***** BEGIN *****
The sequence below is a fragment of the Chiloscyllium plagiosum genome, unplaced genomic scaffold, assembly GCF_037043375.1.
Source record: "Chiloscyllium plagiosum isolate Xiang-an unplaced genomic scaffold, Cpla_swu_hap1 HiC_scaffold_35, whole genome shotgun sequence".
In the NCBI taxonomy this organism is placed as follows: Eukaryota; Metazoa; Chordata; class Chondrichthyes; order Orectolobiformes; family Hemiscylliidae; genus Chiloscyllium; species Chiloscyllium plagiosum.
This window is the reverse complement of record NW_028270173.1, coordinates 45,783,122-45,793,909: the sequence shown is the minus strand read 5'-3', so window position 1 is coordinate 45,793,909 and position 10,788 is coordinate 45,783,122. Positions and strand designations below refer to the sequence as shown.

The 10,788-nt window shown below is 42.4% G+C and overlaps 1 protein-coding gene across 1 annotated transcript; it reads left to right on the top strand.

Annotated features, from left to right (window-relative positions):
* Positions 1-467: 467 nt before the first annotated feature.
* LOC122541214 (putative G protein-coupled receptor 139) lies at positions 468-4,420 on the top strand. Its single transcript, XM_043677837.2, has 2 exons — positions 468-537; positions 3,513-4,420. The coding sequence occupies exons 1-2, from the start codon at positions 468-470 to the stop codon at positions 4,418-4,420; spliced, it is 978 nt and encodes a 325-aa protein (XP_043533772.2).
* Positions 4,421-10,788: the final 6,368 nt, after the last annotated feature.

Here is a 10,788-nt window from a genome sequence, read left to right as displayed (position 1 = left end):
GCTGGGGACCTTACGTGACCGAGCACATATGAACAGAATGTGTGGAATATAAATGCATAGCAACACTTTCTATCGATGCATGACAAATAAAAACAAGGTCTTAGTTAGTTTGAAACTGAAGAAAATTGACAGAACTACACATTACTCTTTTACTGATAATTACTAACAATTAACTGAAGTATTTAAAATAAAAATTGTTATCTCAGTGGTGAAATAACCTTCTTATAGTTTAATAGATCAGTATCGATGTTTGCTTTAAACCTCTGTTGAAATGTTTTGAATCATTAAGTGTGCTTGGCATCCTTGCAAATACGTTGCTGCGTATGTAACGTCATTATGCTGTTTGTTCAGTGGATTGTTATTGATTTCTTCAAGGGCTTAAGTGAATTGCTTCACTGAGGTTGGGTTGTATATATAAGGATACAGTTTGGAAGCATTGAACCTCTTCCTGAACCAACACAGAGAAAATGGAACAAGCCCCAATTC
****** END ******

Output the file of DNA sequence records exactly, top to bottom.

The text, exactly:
The sequence below is a fragment of the Chiloscyllium plagiosum genome, unplaced genomic scaffold, assembly GCF_037043375.1.
Source record: "Chiloscyllium plagiosum isolate Xiang-an unplaced genomic scaffold, Cpla_swu_hap1 HiC_scaffold_35, whole genome shotgun sequence".
In the NCBI taxonomy this organism is placed as follows: Eukaryota; Metazoa; Chordata; class Chondrichthyes; order Orectolobiformes; family Hemiscylliidae; genus Chiloscyllium; species Chiloscyllium plagiosum.
This window is the reverse complement of record NW_028270173.1, coordinates 45,783,122-45,793,909: the sequence shown is the minus strand read 5'-3', so window position 1 is coordinate 45,793,909 and position 10,788 is coordinate 45,783,122. Positions and strand designations below refer to the sequence as shown.

The 10,788-nt window shown below is 42.4% G+C and overlaps 1 protein-coding gene across 1 annotated transcript; it reads left to right on the top strand.

Annotated features, from left to right (window-relative positions):
* Positions 1-467: 467 nt before the first annotated feature.
* LOC122541214 (putative G protein-coupled receptor 139) lies at positions 468-4,420 on the top strand. Its single transcript, XM_043677837.2, has 2 exons — positions 468-537; positions 3,513-4,420. The coding sequence occupies exons 1-2, from the start codon at positions 468-470 to the stop codon at positions 4,418-4,420; spliced, it is 978 nt and encodes a 325-aa protein (XP_043533772.2).
* Positions 4,421-10,788: the final 6,368 nt, after the last annotated feature.

Here is a 10,788-nt window from a genome sequence, read left to right as displayed (position 1 = left end):
GCTGGGGACCTTACGTGACCGAGCACATATGAACAGAATGTGTGGAATATAAATGCATAGCAACACTTTCTATCGATGCATGACAAATAAAAACAAGGTCTTAGTTAGTTTGAAACTGAAGAAAATTGACAGAACTACACATTACTCTTTTACTGATAATTACTAACAATTAACTGAAGTATTTAAAATAAAAATTGTTATCTCAGTGGTGAAATAACCTTCTTATAGTTTAATAGATCAGTATCGATGTTTGCTTTAAACCTCTGTTGAAATGTTTTGAATCATTAAGTGTGCTTGGCATCCTTGCAAATACGTTGCTGCGTATGTAACGTCATTATGCTGTTTGTTCAGTGGATTGTTATTGATTTCTTCAAGGGCTTAAGTGAATTGCTTCACTGAGGTTGGGTTGTATATATAAGGATACAGTTTGGAAGCATTGAACCTCTTCCTGAACCAACACAGAGAAAATGGAACAAGCCCCAATTC